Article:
editor's choice




It’s a year ago since we reviewed the first of the Imperial War Museum Wartime Classics, a series of previously out-of-print fiction by the valiant men and women who wrote so poignantly about the Second World War from first-hand experience. It’s with great pleasure that we’ve just finished the latest book, Barbara Whitton’s extremely charming Green Hands, based on the author’s own experiences of working as a Land Girl.

Set in 1943, the story follows protagonist Bee as she and her pals work the farmlands of Britain, stepping into jobs previously fulfilled by the menfolk now away fighting for King and country. The Women’s Land Army provided a crucial role during the war, the work gruelling, the hours long, the Land Girls completing their essential tasks largely without thanks, only to have to give up their positions when the war ended and the male workforce returned home expecting to walk back into their jobs. Here, Whitton presents the realities of life as a Land Girl with authenticity, yes, but also with more than a little grace and humour.

This is a lovely book, the pace steady, measured – very different, certainly, to the first books published in this series which were accounts largely of the brutality of life on the Front, of the toll of war. While Green Hands shows the daily hardships imposed on an exhausted domestic population, dealing with a long, difficult and violent global conflict, it is predominantly a book about friendship, loyalty and endurance. Whitton’s account is, in turn, extremely funny, moving and heart-rending, her descriptions of the countryside, farm life, the people compelling. The picture she paints is of a world and society long gone, and for that Green Lands is important, allowing us a snapshot into an important part of our history.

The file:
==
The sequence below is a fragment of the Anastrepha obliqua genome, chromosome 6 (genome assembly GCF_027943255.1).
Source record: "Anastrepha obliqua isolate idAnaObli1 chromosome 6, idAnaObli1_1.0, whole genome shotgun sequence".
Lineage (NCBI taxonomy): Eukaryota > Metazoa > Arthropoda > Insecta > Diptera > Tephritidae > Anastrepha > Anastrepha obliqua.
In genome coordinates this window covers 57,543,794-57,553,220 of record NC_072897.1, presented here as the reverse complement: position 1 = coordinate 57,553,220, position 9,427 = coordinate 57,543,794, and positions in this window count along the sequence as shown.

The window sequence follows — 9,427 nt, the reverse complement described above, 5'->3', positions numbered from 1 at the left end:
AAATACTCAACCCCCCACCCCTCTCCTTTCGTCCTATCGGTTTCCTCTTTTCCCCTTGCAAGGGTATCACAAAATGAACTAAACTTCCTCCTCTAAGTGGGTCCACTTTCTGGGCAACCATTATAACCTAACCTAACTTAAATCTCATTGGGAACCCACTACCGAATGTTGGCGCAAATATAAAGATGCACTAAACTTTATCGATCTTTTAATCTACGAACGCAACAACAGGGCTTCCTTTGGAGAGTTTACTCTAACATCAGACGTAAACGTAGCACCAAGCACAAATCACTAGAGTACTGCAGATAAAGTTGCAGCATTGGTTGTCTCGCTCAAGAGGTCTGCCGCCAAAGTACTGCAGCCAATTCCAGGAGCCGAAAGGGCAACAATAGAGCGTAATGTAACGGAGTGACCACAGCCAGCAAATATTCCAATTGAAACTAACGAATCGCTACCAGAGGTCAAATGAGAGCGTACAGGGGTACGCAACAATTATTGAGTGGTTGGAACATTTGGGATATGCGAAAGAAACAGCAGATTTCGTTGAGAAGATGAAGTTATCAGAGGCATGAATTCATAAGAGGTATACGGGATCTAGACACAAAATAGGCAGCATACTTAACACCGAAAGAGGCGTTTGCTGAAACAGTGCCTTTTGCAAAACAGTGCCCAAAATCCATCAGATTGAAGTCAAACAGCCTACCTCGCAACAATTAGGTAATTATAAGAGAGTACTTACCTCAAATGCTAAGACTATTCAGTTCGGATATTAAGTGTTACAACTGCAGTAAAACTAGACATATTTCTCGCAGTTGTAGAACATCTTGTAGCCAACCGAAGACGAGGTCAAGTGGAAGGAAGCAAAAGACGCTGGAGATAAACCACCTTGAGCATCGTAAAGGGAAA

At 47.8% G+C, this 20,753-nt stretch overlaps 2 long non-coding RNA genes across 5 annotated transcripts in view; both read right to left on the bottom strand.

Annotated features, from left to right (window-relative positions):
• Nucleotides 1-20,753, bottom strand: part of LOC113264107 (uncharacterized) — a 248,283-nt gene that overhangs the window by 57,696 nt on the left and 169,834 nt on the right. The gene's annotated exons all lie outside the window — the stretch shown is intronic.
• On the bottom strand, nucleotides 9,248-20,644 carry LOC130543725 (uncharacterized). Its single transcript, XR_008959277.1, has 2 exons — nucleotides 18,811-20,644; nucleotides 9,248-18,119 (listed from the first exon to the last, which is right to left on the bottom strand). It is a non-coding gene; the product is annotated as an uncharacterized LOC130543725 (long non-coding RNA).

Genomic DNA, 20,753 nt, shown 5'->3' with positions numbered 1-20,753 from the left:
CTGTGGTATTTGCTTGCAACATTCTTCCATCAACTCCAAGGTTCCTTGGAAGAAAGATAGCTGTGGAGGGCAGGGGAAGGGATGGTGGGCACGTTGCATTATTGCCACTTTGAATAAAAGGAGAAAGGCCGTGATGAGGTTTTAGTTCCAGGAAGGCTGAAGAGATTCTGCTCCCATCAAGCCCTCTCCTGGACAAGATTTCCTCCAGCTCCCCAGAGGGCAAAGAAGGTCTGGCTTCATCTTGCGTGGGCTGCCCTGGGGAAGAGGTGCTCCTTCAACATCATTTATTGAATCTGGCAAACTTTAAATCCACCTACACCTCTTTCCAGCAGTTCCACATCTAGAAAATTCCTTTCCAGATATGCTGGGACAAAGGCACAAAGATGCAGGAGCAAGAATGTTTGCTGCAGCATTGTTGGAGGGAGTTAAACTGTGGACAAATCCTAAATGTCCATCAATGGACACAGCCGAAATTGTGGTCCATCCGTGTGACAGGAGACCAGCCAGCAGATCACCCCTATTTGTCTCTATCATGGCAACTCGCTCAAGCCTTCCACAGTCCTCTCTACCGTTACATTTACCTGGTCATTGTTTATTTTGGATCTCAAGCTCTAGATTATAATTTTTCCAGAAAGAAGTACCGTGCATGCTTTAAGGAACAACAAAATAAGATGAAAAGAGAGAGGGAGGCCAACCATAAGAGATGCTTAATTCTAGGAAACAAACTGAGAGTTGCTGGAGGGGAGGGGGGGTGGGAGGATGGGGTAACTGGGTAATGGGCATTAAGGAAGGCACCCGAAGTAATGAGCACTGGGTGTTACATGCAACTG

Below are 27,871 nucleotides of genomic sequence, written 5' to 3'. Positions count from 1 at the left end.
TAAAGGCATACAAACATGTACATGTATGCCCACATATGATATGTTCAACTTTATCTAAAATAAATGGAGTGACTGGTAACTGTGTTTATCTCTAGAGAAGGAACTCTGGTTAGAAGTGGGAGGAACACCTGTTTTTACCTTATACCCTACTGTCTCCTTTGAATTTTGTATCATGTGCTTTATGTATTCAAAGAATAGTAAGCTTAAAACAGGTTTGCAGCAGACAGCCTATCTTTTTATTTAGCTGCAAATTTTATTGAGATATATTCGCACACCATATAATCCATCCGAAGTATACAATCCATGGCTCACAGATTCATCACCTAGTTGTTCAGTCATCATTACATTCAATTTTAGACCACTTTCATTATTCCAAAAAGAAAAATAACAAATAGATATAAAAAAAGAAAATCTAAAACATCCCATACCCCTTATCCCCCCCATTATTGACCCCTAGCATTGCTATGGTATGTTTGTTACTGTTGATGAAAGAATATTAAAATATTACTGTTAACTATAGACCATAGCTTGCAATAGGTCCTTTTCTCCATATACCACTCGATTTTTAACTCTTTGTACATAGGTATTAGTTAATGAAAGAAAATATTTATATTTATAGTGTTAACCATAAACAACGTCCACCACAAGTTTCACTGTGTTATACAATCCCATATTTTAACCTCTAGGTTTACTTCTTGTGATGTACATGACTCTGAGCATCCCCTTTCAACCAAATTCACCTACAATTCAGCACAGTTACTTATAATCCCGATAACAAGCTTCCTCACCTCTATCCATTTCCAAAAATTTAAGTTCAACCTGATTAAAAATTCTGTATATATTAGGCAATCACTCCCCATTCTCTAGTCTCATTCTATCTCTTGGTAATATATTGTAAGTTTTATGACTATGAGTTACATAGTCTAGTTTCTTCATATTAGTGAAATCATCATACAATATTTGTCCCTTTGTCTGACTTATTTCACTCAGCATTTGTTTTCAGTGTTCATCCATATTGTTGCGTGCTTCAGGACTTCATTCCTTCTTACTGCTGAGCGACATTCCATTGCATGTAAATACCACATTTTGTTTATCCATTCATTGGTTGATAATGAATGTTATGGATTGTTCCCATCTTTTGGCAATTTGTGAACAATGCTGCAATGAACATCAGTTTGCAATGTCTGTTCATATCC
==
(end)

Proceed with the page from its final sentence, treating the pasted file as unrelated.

We’re huge fans of the IWM Wartime Classics series and this is a welcome addition to it. So, read Green Hands – and then when you’ve finished, if you haven’t already done so, read the other novels that precede it. Collectively, they provide great insight into the Second World War. But more than that, they’re just damned fine books.


Green Hands | Barbara Whitton | pb | £8.99 | Imperial War Museum Wartime Classics  | September 2020|

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Acknowledgements: This review is published as part of the publisher book tour. Many thanks to Anne Cater, as always, and to the publisher for sending a review copy and allowing these books to see the light of day. All opinions are our own. All rights reserved. Please read the other fine reviews featured on this tour. Image our copyright.

Also of interest:IWM classics: From the City, From the Plough’; IWM classics: Trial by Battle; IWM classics: Eight Hours from England; ‘Only Remembered edited by Michael Morpurgo’; ‘Karl Tearney’s healing a “torn mind”‘; ‘Mary Monro’s Stranger in My Heart‘; ‘We should all be feminists’; How Penguin learned to fly – Allen Lane and the Original Penguin Ten’; ‘Book covers we love – Dorothy L. Sayer’s Busman’s Holiday’.

This review is © 2020 by The Literary Shed. All rights reserved. All opinions are our own. We welcome your feedback and comments. If you wish to reproduce this piece, please do contact us to request permission. Thank you so much.


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